China likely to appoint expert on North Korea, Japan as foreign minister
BEIJING (Reuters) - China is likely to appoint an expert on Japan and North Korea as its next foreign minister, three independent sources said, in a measure of Beijing's resolve to improve difficult relationships with two of its closest neighbors.
Barring last-minute changes, Wang Yi, 59, China's ambassador to Japan from 2004 to 2007, was likely to be appointed foreign minister during the annual full session of parliament next month, the sources said.
A fluent Japanese speaker, he was China's main representative to the six-party talks on North Korea from 2007-2008, and was a counselor and later minister counselor at the Chinese Embassy in Tokyo from 1989 to 1994.
"China is sending a signal that Sino-Japanese relations will be the most important of important issues," a source with ties to the leadership told Reuters, requesting anonymity to avoid repercussions for speaking to foreign reporters.
Tensions over uninhabited islands in the East China Sea - claimed by Beijing as Diaoyu and by Tokyo as Senkaku - flared last year, raising fears of a miscalculation and an unintended military confrontation.
Wang was to replace Yang Jiechi, 62, who was tipped to be promoted to foreign policy tsar as one of five state councillors, the sources said. The post is senior to that of foreign minister.
The source with ties to the leadership said deteriorating ties with Japan could be improved.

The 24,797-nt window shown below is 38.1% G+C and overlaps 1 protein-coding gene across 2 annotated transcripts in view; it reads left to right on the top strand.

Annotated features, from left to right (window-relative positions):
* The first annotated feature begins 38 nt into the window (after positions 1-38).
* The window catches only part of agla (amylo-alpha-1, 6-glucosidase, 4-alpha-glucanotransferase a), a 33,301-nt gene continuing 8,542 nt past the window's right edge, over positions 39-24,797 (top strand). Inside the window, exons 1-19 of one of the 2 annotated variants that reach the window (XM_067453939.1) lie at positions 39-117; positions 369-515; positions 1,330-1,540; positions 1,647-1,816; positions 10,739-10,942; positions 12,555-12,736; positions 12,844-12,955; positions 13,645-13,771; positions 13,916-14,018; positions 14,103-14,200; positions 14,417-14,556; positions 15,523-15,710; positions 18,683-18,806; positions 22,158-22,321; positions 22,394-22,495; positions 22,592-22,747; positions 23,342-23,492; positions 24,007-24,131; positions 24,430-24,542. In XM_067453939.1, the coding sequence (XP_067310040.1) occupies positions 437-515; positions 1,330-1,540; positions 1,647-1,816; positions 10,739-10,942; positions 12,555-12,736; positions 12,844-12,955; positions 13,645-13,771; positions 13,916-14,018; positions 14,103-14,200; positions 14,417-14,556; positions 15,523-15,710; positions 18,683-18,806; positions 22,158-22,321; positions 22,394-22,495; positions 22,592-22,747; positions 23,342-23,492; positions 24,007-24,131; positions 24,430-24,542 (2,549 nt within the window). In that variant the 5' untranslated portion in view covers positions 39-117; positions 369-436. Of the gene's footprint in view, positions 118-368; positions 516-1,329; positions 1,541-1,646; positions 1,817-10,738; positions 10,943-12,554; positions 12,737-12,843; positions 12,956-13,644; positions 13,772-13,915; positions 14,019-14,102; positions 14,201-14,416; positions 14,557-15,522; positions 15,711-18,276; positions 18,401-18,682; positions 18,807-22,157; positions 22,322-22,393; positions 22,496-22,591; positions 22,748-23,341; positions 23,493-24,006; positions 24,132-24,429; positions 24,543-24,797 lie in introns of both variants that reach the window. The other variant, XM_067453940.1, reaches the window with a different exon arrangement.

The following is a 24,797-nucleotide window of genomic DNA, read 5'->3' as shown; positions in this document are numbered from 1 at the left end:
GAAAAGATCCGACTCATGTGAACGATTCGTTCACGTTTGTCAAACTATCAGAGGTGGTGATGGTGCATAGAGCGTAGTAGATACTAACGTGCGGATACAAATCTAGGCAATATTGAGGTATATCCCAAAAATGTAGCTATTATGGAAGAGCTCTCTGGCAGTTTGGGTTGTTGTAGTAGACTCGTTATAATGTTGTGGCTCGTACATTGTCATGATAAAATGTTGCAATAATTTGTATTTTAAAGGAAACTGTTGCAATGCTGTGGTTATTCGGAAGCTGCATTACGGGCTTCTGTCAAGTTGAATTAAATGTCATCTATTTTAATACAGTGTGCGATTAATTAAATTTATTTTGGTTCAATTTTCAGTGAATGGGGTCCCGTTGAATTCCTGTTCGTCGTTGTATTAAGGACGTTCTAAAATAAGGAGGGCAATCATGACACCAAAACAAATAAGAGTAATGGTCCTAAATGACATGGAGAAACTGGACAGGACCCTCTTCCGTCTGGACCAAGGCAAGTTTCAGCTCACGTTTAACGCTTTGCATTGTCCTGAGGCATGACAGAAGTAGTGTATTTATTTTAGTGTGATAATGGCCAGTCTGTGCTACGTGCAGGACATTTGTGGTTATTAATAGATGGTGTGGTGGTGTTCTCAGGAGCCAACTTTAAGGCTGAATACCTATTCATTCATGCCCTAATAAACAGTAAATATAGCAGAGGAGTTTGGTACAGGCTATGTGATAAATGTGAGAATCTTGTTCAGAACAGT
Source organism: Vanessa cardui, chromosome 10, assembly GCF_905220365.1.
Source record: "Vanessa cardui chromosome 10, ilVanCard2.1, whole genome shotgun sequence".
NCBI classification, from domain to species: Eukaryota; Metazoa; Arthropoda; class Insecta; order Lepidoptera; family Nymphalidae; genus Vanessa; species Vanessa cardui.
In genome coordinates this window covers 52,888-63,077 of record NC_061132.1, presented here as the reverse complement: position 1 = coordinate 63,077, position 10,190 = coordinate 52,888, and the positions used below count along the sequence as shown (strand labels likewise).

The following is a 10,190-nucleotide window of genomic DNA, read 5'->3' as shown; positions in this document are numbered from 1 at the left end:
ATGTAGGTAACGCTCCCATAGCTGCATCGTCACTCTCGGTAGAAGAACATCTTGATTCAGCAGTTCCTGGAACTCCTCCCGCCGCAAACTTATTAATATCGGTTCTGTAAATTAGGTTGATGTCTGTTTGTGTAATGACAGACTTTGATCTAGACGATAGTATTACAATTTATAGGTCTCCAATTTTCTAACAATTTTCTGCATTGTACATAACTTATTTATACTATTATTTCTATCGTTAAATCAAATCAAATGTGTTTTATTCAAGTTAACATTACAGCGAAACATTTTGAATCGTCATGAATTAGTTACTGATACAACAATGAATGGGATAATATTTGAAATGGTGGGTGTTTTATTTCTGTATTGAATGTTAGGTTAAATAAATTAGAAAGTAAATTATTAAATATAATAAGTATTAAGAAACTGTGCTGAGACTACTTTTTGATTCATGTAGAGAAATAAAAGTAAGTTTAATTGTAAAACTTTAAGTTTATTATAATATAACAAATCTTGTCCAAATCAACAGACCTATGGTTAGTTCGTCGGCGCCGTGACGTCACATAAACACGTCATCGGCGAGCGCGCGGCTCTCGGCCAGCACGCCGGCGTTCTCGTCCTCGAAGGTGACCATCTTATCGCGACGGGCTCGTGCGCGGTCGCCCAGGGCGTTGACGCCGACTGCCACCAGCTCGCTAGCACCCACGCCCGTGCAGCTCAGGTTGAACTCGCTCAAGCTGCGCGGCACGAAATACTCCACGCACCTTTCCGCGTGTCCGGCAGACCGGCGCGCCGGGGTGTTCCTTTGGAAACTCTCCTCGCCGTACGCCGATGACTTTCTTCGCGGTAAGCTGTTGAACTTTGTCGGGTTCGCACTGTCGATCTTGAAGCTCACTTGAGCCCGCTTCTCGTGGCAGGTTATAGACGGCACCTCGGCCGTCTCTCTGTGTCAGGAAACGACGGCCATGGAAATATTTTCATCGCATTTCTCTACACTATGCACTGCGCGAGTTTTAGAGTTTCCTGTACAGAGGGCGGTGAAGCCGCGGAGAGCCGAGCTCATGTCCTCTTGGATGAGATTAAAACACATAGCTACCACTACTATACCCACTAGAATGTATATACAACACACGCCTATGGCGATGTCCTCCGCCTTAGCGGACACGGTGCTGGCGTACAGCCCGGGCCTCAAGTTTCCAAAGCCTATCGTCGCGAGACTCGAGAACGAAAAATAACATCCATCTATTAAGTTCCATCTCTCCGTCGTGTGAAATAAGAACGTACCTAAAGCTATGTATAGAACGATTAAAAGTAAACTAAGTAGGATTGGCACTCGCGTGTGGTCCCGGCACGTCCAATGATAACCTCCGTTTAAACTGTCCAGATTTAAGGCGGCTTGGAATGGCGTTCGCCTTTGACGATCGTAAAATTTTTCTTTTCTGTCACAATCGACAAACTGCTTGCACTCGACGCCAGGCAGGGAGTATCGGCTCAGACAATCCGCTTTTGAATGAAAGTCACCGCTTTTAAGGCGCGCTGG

"Wang Yi is like Zhou Enlai - a modest gentleman with a scholarly bearing," the source said, referring to China's first premier and foreign minister. "He will exercise restraint, is rational and wise."
The islands, also claimed by Taiwan, are one of several maritime territorial disputes involving China that have worsened as Washington shifts its security focus to Asia.
Wang's two immediate predecessors were former ambassadors to Washington before taking over the foreign policy portfolio.
But mending fences with Tokyo will be no easy task.
"Japan must first recognize the Diaoyus are disputed," a second source said. "If Japan insists there is no dispute, then what is there to talk about?"
Since 2008, Wang has been minister of the cabinet's Taiwan Affairs Office, which implements policy towards the self-ruled democratic island Beijing claims as its own.
During his time in that role, he has overseen steadily warming ties with Taiwan, including the signing of landmark trade and economic agreements.
From 2007 to 2008, Wang was China's point man on six-party talks involving the two Koreas, the United States, Japan and Russia aimed at curbing Pyongyang's nuclear ambitions.
North Korea conducted a third nuclear test on February 12 and is ready to go ahead with a fourth and possibly fifth test.
China is the North's only major ally and while it appears to be exasperated with the isolated state's belligerent behavior and is likely to agree with U.N. sanctions, it is not likely to cut food or fuel supplies.
"Wang Yi is familiar with the North Korean issue, but it is complicated and more difficult (to resolve) than scaling the heavens unless the United States is willing to help," the second source said.
Vice Foreign Minister Zhang Zhijun, 60, was widely expected to become minister of the Communist Party's International Department, which deals with foreign political parties, including Pyongyang's ruling Workers' Party of Korea, the sources said. Zhang was vice minister of the department from 2000 to 2009.
Another vice foreign minister, Cui Tiankai, 60, was to be named ambassador to the United States, the sources said.